Gina M. Sequeira

Sequeira, who went through her medical training about 10 years ago, said it was far different than today. In terms of care and how to approach transgender patients, Sequeira said there is a movement toward incorporating this type of instruction into formal medical education, but there is still a generation of providers who did not receive this education unless they sought the knowledge themselves.

“I think there really is a unique space for those of us who have sought out additional training on trans health,” Sequeira said. “To be able to impart some of that education to general pediatricians to make sure they feel more comfortable talking with young people and their families about gender is really important.”

(Editor’s note: For a story on the barriers faced by transgender patients who want to pursue fertility preservation, click here.)

Alex S. Keuroghlian

Keuroghlian said pediatric care teams can access a wide range of free webinars, best practice briefs and trainings by leading experts at LGBTHealthEducation.org, which also offers continuing education credits.

“The reality is that presently, not everybody is entirely comfortable working with transgender people within a medical environment,” Garofalo said. “I think that’s a real goal.”

Risk factors

Data suggest that patients who identify as transgender are at a higher risk for certain STDs and other infections. Specific subsets of the transgender community — particularly transgender women of color — are at a higher risk for acquiring HIV.

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“It wasn’t too long ago that the lion’s share of people who cared about transgender individuals did so through an HIV lens,” Garofalo said. “Increasingly, that’s no longer the case, and the transgender community is better served by not being seen through those types of specific lenses ... like suicide or substance use or HIV or sexual risk, as opposed to just being seen as who they are: a diverse set of people with a full range of health care issues and problems not that much different than the general population.”

Findings suggest transgender individuals experience higher rates of depression, anxiety, eating disorders, self-harm and suicide. Breuner noted one retrospective cohort study that showed 56% of youths who identified as transgender disclosed previous suicidal ideation, and 31% reported a previous suicide attempt, compared with 20% and 11%, respectively, among matched cisgender youths.

“It is imperative to address health and mental health disparities faced by transgender communities,” Breuner said. “On a daily basis the transgender population experiences discrimination that precludes their access to and participation in standard quality-affirming health care.”

Keuroghlian said the stigma that transgender youths face can lead to disruptions in “certain general psychological processes” like coping skills, emotional regulation and interpersonal interactions.

“We think it’s related to what we see in the research, which is a much higher prevalence of various behavioral health problems — for example, depressive disorders, anxiety disorders and substance use disorders — as a way to cope with all this stress, and how these are linked to decreased self-care, decreased engagement in primary care, and down the road, a much higher prevalence of various physical health problems among transgender and gender-diverse people,” Keuroghlian said.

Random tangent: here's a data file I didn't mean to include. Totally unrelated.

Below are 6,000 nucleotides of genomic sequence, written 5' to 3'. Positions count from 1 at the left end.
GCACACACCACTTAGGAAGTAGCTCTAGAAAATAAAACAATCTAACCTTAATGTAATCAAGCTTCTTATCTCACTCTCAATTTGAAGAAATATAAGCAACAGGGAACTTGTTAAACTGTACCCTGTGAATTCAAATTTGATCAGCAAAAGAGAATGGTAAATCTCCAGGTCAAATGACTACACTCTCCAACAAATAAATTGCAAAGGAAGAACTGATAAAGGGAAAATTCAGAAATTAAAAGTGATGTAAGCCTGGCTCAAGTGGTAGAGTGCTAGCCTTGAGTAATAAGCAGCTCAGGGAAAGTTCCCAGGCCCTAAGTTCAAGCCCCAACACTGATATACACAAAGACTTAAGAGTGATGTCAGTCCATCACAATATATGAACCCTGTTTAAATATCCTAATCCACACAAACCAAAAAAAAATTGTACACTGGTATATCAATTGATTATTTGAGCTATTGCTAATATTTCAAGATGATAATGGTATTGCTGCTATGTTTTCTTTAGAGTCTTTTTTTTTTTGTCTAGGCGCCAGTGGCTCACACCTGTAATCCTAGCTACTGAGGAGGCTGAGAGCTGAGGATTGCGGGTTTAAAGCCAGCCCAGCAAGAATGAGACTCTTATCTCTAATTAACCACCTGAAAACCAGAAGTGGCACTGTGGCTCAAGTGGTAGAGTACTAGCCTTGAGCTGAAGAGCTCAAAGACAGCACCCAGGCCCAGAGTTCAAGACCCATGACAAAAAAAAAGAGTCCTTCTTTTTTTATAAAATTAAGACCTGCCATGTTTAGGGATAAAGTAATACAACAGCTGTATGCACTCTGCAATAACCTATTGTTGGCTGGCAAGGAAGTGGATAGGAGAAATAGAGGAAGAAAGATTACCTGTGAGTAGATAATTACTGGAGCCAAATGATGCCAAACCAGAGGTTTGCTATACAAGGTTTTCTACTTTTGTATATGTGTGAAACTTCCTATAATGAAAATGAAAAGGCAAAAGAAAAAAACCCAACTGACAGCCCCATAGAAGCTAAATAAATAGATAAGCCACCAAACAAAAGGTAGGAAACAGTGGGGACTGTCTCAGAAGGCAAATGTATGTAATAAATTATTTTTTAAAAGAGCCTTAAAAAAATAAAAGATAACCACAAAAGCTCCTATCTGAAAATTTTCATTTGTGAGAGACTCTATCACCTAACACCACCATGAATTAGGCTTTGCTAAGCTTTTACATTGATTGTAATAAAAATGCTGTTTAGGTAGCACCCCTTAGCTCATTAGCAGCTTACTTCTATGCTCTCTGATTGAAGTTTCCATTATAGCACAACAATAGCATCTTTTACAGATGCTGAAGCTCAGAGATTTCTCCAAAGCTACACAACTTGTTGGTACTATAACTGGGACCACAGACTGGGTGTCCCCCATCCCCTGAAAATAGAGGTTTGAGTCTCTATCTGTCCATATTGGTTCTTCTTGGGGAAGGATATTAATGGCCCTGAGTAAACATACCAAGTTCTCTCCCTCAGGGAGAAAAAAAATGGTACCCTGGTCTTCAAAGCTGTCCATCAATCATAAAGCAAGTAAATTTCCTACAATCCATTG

‘Crossroads’

Last May, The New York Times reported that the Trump administration had proposed to roll back civil rights safeguards that protect transgender patients from being discriminated against in a health care setting. The proposed regulation would redefine gender based entirely on a person’s genitalia at birth, a move that would endanger transgender patients’ access to appropriate care, health leaders warned. Critics are concerned that the regulation could allow providers to refuse to treat any patient who did not identify as their natal sex.

“Honestly, there is a rash of current legislation that has made the work that we are doing here at Lurie potentially criminal,” Garofalo said. “It criminalizes it. I think that that is the most heinous and really misguided attempt at legislation that I’ve seen in a very long time.”

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The legislation would revise the nondiscrimination provision in the Affordable Care Act, which prohibits discrimination based on race, color, national origin, sex, age or disability in any health program or activity. The rule proposed that the term “gender identity” means a person’s “internal sense of gender.”

“Transgender youth right now are at the crossroads between public health and human and civil rights in a way that I haven’t seen since the early days of the HIV epidemic,” Garofalo said. “To criminalize people accessing what I consider appropriate health care, which saves lives, really should be criminal in and of itself. It’s largely the people who are introducing or attempting to pass this legislation, in my opinion, who probably don’t know anything about this discipline and by and large probably have never met many transgender people in their lives.”

Garofalo said things have gotten better for the transgender community in the last 5 to 10 years, but there is still more work to be done. He said when he first started his clinic in 2013, it was one of only a handful of sites doing research and work with the transgender community. Now, there are programs all over the country.

“I think we have to continue to keep our eye squarely focused on quality [of care], as well as access,” he said. “That’s something that I think sometimes we lose sight of, and I think the transgender community — just like any other community — needs to continue to demand, not just easier access, but the highest quality of services.”

Garofalo recalled hearing former Attorney General Loretta Lynch directly address young transgender people when she announced in 2016 that the Justice Department was filing a federal civil rights lawsuit against North Carolina over a state law requiring transgender people to use bathrooms corresponding to their assigned sex at birth.

“That was a landmark moment of someone high up in the federal government acknowledging who these young people are and allowing them to be seen,” he said. “I would say that since Trump has been in office, I think many of those attempts have been to erase a lot of those advances and to push some of this work back into the shadows.” – by Ken Downey Jr.

(Editor’s note: There were indications in the press at the time of publication that the Trump administration was close to implementing its rule change. Information in this story was up to date at the time of publication. To access the latest updates, visit our LGBTQ+ Health Updates Resource Center at www.Healio.com/LGBTQHealth.)

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Disclosures: Breuner, Garofalo, Keuroghlian and Sequeira report no relevant financial disclosures.